Right seeks to use pro-Hong Kong protests to stir racism

August 23, 2019
Sydney gathering on August 17 in solidarity with the pro-democracy movement in Hong Kong. Photo: Peter Boyle

A four-hour standoff turned violent when pro-China students at the University of Queensland (UQ) confronted students supportive of the pro-democracy movement in Hong Kong on July 24, with some Hong Kong students now fearing for their safety after receiving death threats.

The trigger for the rally was the protests in Hong Kong against a proposed extradition bill that would allow citizens in Hong Kong and Taiwan to be deported and face trial in mainland China.

In subsequent protests, students have called on the university to cut ties with Chinese state-run organisations, specifically through UQ’s Confucius Institute, due to China’s discriminatory policies towards Uyghur Muslims and Hong Kong citizens.

Left-wing organisations at UQ have stood in solidarity with the pro-democracy movement in Hong Kong.

The national executive of the National Tertiary Education Union, which covers university academics and professional staff, expressed its support for Hong Kong trade unions involved in the pro-democracy protests, in a motion passed on August 17.

The motion said the union “condemns violence and intimidation and stands with those seeking to protect freedom of expression and freedom of assembly whether that be in Hong Kong or on campuses”.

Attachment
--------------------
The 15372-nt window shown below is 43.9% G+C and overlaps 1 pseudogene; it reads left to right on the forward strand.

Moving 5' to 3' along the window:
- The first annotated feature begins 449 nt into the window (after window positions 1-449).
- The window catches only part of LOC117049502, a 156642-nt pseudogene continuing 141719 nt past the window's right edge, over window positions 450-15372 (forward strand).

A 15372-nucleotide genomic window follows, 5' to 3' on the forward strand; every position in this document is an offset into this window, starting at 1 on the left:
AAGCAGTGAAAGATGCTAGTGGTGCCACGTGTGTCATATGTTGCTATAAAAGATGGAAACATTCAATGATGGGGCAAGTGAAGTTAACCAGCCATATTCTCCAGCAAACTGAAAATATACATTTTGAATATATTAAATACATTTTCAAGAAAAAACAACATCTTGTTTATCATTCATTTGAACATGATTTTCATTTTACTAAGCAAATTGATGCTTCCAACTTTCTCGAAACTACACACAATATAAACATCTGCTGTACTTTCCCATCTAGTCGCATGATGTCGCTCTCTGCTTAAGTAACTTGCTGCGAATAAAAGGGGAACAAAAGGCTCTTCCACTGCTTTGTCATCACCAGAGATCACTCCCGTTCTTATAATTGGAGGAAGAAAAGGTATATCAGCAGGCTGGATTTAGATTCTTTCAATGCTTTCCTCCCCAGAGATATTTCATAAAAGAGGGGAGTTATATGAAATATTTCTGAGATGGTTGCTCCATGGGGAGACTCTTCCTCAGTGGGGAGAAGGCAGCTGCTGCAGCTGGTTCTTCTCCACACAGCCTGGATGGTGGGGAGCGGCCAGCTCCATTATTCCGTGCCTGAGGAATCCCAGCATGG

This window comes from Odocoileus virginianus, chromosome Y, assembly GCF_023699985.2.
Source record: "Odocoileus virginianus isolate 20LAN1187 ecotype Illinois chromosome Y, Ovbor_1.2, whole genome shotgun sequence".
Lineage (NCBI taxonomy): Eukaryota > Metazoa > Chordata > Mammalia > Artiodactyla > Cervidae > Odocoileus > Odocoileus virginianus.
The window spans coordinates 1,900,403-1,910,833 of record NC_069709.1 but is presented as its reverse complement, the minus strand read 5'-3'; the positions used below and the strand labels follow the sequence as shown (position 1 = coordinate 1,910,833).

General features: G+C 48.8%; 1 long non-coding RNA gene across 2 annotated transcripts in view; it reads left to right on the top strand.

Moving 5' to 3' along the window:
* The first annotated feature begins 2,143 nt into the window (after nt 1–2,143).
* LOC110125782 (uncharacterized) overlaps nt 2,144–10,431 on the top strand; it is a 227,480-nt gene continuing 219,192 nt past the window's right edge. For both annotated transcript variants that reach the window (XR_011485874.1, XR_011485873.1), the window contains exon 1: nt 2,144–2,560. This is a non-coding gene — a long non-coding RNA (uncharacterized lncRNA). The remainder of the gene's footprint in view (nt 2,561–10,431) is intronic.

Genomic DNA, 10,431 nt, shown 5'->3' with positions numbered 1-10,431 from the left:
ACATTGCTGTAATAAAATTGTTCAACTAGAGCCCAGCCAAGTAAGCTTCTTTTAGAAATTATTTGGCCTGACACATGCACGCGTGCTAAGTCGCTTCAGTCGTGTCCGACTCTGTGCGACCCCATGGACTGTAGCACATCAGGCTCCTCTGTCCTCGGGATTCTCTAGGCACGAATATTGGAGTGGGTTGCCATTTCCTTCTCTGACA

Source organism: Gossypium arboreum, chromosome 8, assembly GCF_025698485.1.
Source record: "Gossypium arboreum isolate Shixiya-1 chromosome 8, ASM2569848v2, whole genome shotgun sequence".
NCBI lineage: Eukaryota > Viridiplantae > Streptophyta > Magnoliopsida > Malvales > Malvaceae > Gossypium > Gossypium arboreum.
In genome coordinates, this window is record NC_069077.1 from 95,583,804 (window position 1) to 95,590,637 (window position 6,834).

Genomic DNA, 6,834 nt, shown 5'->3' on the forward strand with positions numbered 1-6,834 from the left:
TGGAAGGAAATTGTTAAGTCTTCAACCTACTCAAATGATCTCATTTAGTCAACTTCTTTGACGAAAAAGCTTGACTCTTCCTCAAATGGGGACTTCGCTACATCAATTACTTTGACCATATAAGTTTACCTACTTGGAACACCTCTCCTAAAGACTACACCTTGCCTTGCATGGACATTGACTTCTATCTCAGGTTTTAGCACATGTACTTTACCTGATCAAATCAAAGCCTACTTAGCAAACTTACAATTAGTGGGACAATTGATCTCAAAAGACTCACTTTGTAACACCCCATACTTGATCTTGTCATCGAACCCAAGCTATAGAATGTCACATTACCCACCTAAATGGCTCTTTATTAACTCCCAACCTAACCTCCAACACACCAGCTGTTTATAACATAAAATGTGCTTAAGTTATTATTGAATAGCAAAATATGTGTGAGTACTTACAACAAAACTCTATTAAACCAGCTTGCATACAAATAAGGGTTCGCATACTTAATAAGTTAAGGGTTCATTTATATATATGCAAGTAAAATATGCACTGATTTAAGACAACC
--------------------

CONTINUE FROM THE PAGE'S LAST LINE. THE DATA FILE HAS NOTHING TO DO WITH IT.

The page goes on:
It also added it was important to counter the influence exerted on Australian universities by all “external funders including government, non-government, and commercial entities, whether foreign or domestic.

“As a vital component of a free and open society universities must jealously guard their institutional independence and not compromise the core principles of institutional autonomy and academic and intellectual freedom.”

However, right-wing elements are attempting to use these protests to stoke anti-Chinese racism by shifting the focus from China’s policies to the presence of China and Chinese students in Australia.

Public commentators, such as far-right senator Pauline Hanson and News Corp columnist Andrew Bolt, have been vocal in pushing an anti-China agenda and demonising Chinese students.

In a remake of Cold War propaganda, they are promoting a scare campaign about a so-called “red menace” buying up “our” farms and infiltrating “our” educational institutions.

Many Chinese-Australians and overseas students are feeling the effects of their racist campaign.

It is therefore vital that, in campaigning in support of the pro-democracy movement in Hong Kong, no room is given to those promoting anti-Chinese racism.

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